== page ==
In a cheerful and encouraging way, Alfred A. Knopf speaks of this biography as “long overdue.” But John McCabe is a little more cautionary in his introduction. Nearly 25 years ago, after all, another publisher, Doubleday, asked McCabe to ghostwrite the memoirs of James Cagney. That deal was made; the actor and the author got along well, and “Cagney by Cagney” was published in 1976. It got a friendly reception, for Cagney in his last decades was much loved and respected. But no one had any reason to regard it as the white heat of unexpected revelation. As McCabe admits, Doubleday prodded Cagney for more stories, more material, more heat. The tough guy gently resisted.
“The reticence about his professional life,” writes McCabe, “flowed directly from his deeply quiet nature, his loner instincts, and his honest belief that there was not a lot to say about what was to him ‘just a job.’ It was a phrase he used--indeed, overused--constantly. But he meant it. His personal life was so joyous--he had married his dream girl at 23, thereby earning long, uneventful decades of happiness--that he could not understand why anyone would really be interested in ‘just’ that.”
“Long, Uneventful Decades of Happiness” remains available as a title for anyone’s biography--yours perhaps, you lucky soul?--and we may count on it going begging. But McCabe was persuaded to give Cagney another go. Not that this biography reveals astonishing geysers of steaminess that discretion or reticence smothered in 1976. McCabe is essentially faithful to the ghost he was 20 years ago; he shows us an eminently quiet, naturally patient, decent man, a devoted husband, a guy who liked to live on his farm, do a little poetry or painting and who had amiably given up trying to convince the world that he didn’t spend sleepless nights waiting on breakfast so he could squeeze a grapefruit on some slut’s face.
But where does that leave us, the people who never knew the real “Jim” Cagney--the “faraway fella,” as his pal, actor Pat O’Brien, called him? We have the uncomplicated needs of audiences and star-struck fantasists. Don’t befuddle us with dull facts; don’t preach the bliss of long, uneventful decades. We know Cagney as that sublime imp of the 1930s, the little guy with explosive fists and sudden marauding impulses. We see those beady eyes daring himself into outrage. We see him dance and die, strut and talk. We hear his voice in our heads, the lovely teasing staccato, and that sneer that was enough to peel your chops off. We know what fatalistic cockiness is and was because of Cagney. As for uneventfulness, we recall how the guy made four, five and even six flicks a year at Warner: 70- and 80-minute gems of urban violence, witty insolence and the unashamed merriment of a hood so dainty he was poetic and leprechaun-like. Cagney was boxer, dancer, comic, Mr. Punch, the spirit of the streets and an actor so good that he could leave the young Elia Kazan (they acted together in “City for Conquest” in 1941) wondering whether his theories on acting were worth 10 cents next to these lethal instincts.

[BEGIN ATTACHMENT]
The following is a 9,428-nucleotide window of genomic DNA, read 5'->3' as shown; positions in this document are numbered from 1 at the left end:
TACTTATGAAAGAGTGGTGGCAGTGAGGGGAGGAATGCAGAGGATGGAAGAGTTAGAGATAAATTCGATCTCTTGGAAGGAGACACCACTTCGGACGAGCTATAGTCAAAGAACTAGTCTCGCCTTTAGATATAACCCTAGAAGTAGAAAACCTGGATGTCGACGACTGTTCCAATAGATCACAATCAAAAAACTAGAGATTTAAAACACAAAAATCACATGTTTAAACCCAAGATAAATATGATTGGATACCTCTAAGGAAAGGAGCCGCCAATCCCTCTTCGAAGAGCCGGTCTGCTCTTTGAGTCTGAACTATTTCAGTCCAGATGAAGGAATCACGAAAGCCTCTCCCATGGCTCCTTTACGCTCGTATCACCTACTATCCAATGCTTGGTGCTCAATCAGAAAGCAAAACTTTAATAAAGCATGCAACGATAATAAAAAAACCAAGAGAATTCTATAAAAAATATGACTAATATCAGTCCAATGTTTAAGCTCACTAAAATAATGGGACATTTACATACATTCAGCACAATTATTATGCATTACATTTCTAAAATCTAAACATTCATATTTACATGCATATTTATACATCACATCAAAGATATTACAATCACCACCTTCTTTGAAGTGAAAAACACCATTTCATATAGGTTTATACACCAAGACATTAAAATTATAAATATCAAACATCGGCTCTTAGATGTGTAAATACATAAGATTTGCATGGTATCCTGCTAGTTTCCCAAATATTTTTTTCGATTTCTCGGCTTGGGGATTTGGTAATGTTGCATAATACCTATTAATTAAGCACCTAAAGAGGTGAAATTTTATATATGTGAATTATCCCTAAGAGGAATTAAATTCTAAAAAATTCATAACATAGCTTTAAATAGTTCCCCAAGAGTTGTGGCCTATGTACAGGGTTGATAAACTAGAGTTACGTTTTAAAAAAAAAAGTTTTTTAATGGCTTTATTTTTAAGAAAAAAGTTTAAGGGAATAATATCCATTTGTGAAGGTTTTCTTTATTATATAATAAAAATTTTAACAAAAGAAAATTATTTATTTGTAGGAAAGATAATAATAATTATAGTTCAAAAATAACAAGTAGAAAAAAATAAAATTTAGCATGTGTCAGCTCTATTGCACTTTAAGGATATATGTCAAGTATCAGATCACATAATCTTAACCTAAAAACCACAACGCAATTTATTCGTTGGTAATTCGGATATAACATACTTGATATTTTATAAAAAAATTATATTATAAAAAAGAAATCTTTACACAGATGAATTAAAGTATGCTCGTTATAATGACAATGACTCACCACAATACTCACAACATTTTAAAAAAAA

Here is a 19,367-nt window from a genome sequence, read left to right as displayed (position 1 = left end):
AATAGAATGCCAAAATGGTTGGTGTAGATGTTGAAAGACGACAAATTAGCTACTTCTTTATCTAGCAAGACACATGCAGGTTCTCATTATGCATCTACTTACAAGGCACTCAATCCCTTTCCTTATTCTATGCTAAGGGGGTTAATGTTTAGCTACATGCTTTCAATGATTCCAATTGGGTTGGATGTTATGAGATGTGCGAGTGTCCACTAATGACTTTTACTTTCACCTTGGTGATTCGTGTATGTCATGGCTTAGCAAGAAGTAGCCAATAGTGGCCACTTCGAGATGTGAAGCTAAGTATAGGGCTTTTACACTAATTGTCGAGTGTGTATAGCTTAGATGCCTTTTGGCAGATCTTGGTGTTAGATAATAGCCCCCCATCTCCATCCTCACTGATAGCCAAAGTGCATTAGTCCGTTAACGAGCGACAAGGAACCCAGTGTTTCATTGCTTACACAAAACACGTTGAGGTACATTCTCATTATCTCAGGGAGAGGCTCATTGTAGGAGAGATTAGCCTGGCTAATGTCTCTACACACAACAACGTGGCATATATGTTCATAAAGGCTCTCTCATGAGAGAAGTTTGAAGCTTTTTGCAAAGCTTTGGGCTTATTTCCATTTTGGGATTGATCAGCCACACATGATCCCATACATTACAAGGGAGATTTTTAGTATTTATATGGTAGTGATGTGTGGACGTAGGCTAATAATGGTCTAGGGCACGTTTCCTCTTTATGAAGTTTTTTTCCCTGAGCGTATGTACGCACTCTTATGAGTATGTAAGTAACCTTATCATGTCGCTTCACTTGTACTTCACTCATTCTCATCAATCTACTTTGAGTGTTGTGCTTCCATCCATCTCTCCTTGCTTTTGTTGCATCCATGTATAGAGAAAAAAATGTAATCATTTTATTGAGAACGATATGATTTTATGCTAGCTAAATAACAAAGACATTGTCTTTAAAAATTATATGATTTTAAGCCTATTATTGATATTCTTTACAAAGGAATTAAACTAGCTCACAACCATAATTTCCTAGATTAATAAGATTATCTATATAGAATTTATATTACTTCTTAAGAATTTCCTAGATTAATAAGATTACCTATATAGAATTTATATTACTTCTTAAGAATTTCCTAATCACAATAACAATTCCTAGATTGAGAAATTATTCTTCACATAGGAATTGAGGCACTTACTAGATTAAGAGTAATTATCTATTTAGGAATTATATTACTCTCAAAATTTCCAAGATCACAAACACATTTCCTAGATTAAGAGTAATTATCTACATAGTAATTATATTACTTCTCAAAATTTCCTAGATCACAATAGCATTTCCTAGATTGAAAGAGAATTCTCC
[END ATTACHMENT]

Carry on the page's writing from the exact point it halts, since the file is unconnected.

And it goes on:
Orson Welles called Cagney the No. 1 screen filler in history: “He was one of the biggest actors in the whole history of the screen.” And so we treasure a string of “small” pictures, throwaway genre pieces that ring with the vitality of this man: “Jimmy the Gent,” “Lady Killer,” “Picture Snatcher,” “Hard to Handle,” “Taxi,” “Blonde Crazy,” “The Public Enemy” and so on, all the way to “Angels With Dirty Faces,” in which he does a flamboyant stricken-coward act on his way to his execution to deter the Dead End Kids from a life of crime; “The Roaring Twenties”; and then, a war and a lifetime later, the magnificent, piercing, unaccountable “White Heat,” in which nothing less than evil is somehow moderated by Cody Jarrett’s woeful reliance on his stone-faced Ma. That’s Cagney! Or it is if you throw in “Yankee Doodle Dandy,” the strange life story of showman George M. Cohan, the film for which Cagney won his Oscar and created a man who moved (or danced) and thought like an unstoppable patriotic machine.
Cagney didn’t much like Cody Jarrett or “White Heat,” or so he said afterward. He didn’t want to play only guys like Cody. He had a soft spot for quieter films, in which he played ordinary losers--and some of those are well worth pursuing, notably “The Strawberry Blonde,” “The Time of Your Life” (the adaptation of William Saroyan’s novel made by Cagney’s production company) and even “Man of a Thousand Faces,” in which he seemed in love with the humility and the suffering of silent actor Lon Chaney. We finish McCabe’s book quite sure about Cagney the private man: considerate to his wife, moved by animals, urged to write banal poetry. So be it. That actual man is not just faraway--he’s gone. The tight-lipped smile of the 1930s haunts us still, just as the perpetually cocked state of that hard, balletic body is something we long to see.